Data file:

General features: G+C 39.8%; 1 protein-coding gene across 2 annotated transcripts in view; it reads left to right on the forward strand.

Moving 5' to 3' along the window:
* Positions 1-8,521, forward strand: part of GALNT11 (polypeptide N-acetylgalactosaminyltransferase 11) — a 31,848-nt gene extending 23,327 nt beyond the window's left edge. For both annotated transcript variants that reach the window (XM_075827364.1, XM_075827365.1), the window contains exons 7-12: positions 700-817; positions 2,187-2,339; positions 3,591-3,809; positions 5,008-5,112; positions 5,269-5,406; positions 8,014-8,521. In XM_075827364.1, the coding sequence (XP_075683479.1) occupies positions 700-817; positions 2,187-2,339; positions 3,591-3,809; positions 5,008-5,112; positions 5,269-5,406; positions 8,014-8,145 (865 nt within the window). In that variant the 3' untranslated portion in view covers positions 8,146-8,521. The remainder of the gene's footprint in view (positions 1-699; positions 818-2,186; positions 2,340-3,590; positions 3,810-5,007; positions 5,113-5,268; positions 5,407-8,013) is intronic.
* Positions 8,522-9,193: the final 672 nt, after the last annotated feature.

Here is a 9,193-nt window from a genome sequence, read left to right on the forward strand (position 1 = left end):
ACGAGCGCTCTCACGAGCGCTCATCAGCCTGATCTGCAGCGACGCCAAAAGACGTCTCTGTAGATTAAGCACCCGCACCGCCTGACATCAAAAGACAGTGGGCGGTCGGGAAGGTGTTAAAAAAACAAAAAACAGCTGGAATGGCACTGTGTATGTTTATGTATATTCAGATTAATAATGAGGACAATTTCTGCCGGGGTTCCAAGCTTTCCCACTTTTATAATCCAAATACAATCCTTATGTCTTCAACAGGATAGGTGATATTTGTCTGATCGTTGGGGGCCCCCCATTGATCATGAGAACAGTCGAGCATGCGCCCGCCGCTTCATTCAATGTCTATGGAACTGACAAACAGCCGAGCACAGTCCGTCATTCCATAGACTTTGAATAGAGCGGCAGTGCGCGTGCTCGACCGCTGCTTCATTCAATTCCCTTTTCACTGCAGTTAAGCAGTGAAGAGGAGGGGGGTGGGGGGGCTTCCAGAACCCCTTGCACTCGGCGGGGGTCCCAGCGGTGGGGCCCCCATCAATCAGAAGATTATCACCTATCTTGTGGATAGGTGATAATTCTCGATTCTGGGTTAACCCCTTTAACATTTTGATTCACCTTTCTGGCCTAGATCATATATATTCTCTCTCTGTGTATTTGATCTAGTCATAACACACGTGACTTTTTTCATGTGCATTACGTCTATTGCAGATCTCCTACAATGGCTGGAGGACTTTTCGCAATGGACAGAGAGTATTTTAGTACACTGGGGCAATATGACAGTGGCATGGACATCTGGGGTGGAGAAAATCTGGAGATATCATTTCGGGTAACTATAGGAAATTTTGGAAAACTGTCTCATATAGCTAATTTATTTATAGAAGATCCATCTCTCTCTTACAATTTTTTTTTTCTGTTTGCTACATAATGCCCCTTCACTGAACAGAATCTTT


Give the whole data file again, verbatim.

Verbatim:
General features: G+C 39.8%; 1 protein-coding gene across 2 annotated transcripts in view; it reads left to right on the forward strand.

Moving 5' to 3' along the window:
* Positions 1-8,521, forward strand: part of GALNT11 (polypeptide N-acetylgalactosaminyltransferase 11) — a 31,848-nt gene extending 23,327 nt beyond the window's left edge. For both annotated transcript variants that reach the window (XM_075827364.1, XM_075827365.1), the window contains exons 7-12: positions 700-817; positions 2,187-2,339; positions 3,591-3,809; positions 5,008-5,112; positions 5,269-5,406; positions 8,014-8,521. In XM_075827364.1, the coding sequence (XP_075683479.1) occupies positions 700-817; positions 2,187-2,339; positions 3,591-3,809; positions 5,008-5,112; positions 5,269-5,406; positions 8,014-8,145 (865 nt within the window). In that variant the 3' untranslated portion in view covers positions 8,146-8,521. The remainder of the gene's footprint in view (positions 1-699; positions 818-2,186; positions 2,340-3,590; positions 3,810-5,007; positions 5,113-5,268; positions 5,407-8,013) is intronic.
* Positions 8,522-9,193: the final 672 nt, after the last annotated feature.

Here is a 9,193-nt window from a genome sequence, read left to right on the forward strand (position 1 = left end):
ACGAGCGCTCTCACGAGCGCTCATCAGCCTGATCTGCAGCGACGCCAAAAGACGTCTCTGTAGATTAAGCACCCGCACCGCCTGACATCAAAAGACAGTGGGCGGTCGGGAAGGTGTTAAAAAAACAAAAAACAGCTGGAATGGCACTGTGTATGTTTATGTATATTCAGATTAATAATGAGGACAATTTCTGCCGGGGTTCCAAGCTTTCCCACTTTTATAATCCAAATACAATCCTTATGTCTTCAACAGGATAGGTGATATTTGTCTGATCGTTGGGGGCCCCCCATTGATCATGAGAACAGTCGAGCATGCGCCCGCCGCTTCATTCAATGTCTATGGAACTGACAAACAGCCGAGCACAGTCCGTCATTCCATAGACTTTGAATAGAGCGGCAGTGCGCGTGCTCGACCGCTGCTTCATTCAATTCCCTTTTCACTGCAGTTAAGCAGTGAAGAGGAGGGGGGTGGGGGGGCTTCCAGAACCCCTTGCACTCGGCGGGGGTCCCAGCGGTGGGGCCCCCATCAATCAGAAGATTATCACCTATCTTGTGGATAGGTGATAATTCTCGATTCTGGGTTAACCCCTTTAACATTTTGATTCACCTTTCTGGCCTAGATCATATATATTCTCTCTCTGTGTATTTGATCTAGTCATAACACACGTGACTTTTTTCATGTGCATTACGTCTATTGCAGATCTCCTACAATGGCTGGAGGACTTTTCGCAATGGACAGAGAGTATTTTAGTACACTGGGGCAATATGACAGTGGCATGGACATCTGGGGTGGAGAAAATCTGGAGATATCATTTCGGGTAACTATAGGAAATTTTGGAAAACTGTCTCATATAGCTAATTTATTTATAGAAGATCCATCTCTCTCTTACAATTTTTTTTTTCTGTTTGCTACATAATGCCCCTTCACTGAACAGAATCTTT